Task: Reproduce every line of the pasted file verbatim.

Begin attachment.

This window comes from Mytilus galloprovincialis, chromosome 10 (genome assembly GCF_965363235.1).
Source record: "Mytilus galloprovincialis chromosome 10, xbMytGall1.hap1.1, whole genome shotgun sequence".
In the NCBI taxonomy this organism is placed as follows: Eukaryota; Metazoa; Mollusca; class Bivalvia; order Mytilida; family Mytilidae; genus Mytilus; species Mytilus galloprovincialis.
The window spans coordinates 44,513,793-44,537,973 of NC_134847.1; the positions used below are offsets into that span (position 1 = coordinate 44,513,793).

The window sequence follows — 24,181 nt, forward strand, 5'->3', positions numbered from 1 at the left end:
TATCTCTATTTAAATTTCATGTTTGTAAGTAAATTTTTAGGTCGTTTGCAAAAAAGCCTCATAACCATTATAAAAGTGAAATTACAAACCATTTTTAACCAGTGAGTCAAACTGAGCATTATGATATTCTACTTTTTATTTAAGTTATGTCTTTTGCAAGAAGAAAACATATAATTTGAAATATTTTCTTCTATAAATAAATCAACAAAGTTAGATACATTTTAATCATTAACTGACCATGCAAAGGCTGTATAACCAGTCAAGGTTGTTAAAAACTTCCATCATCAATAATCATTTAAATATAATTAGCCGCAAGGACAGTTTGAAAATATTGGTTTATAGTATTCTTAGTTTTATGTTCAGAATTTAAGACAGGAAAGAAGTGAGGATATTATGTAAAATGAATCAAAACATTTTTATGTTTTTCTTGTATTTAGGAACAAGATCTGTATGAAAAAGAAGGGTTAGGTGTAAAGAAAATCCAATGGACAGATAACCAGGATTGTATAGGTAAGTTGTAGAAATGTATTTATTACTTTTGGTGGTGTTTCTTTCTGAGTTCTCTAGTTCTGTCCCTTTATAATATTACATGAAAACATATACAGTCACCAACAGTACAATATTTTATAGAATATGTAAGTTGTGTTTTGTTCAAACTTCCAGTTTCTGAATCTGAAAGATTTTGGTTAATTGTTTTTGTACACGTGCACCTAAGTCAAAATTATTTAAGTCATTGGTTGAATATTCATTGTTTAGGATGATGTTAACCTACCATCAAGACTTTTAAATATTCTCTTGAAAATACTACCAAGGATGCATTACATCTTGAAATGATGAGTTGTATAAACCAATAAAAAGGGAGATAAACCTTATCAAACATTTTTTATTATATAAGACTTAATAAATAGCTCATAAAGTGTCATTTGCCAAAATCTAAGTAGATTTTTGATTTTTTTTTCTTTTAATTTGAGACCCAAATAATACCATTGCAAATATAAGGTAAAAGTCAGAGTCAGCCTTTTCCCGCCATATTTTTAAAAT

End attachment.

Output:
This window comes from Mytilus galloprovincialis, chromosome 10 (genome assembly GCF_965363235.1).
Source record: "Mytilus galloprovincialis chromosome 10, xbMytGall1.hap1.1, whole genome shotgun sequence".
In the NCBI taxonomy this organism is placed as follows: Eukaryota; Metazoa; Mollusca; class Bivalvia; order Mytilida; family Mytilidae; genus Mytilus; species Mytilus galloprovincialis.
The window spans coordinates 44,513,793-44,537,973 of NC_134847.1; the positions used below are offsets into that span (position 1 = coordinate 44,513,793).

The window sequence follows — 24,181 nt, forward strand, 5'->3', positions numbered from 1 at the left end:
TATCTCTATTTAAATTTCATGTTTGTAAGTAAATTTTTAGGTCGTTTGCAAAAAAGCCTCATAACCATTATAAAAGTGAAATTACAAACCATTTTTAACCAGTGAGTCAAACTGAGCATTATGATATTCTACTTTTTATTTAAGTTATGTCTTTTGCAAGAAGAAAACATATAATTTGAAATATTTTCTTCTATAAATAAATCAACAAAGTTAGATACATTTTAATCATTAACTGACCATGCAAAGGCTGTATAACCAGTCAAGGTTGTTAAAAACTTCCATCATCAATAATCATTTAAATATAATTAGCCGCAAGGACAGTTTGAAAATATTGGTTTATAGTATTCTTAGTTTTATGTTCAGAATTTAAGACAGGAAAGAAGTGAGGATATTATGTAAAATGAATCAAAACATTTTTATGTTTTTCTTGTATTTAGGAACAAGATCTGTATGAAAAAGAAGGGTTAGGTGTAAAGAAAATCCAATGGACAGATAACCAGGATTGTATAGGTAAGTTGTAGAAATGTATTTATTACTTTTGGTGGTGTTTCTTTCTGAGTTCTCTAGTTCTGTCCCTTTATAATATTACATGAAAACATATACAGTCACCAACAGTACAATATTTTATAGAATATGTAAGTTGTGTTTTGTTCAAACTTCCAGTTTCTGAATCTGAAAGATTTTGGTTAATTGTTTTTGTACACGTGCACCTAAGTCAAAATTATTTAAGTCATTGGTTGAATATTCATTGTTTAGGATGATGTTAACCTACCATCAAGACTTTTAAATATTCTCTTGAAAATACTACCAAGGATGCATTACATCTTGAAATGATGAGTTGTATAAACCAATAAAAAGGGAGATAAACCTTATCAAACATTTTTTATTATATAAGACTTAATAAATAGCTCATAAAGTGTCATTTGCCAAAATCTAAGTAGATTTTTGATTTTTTTTTCTTTTAATTTGAGACCCAAATAATACCATTGCAAATATAAGGTAAAAGTCAGAGTCAGCCTTTTCCCGCCATATTTTTAAAAT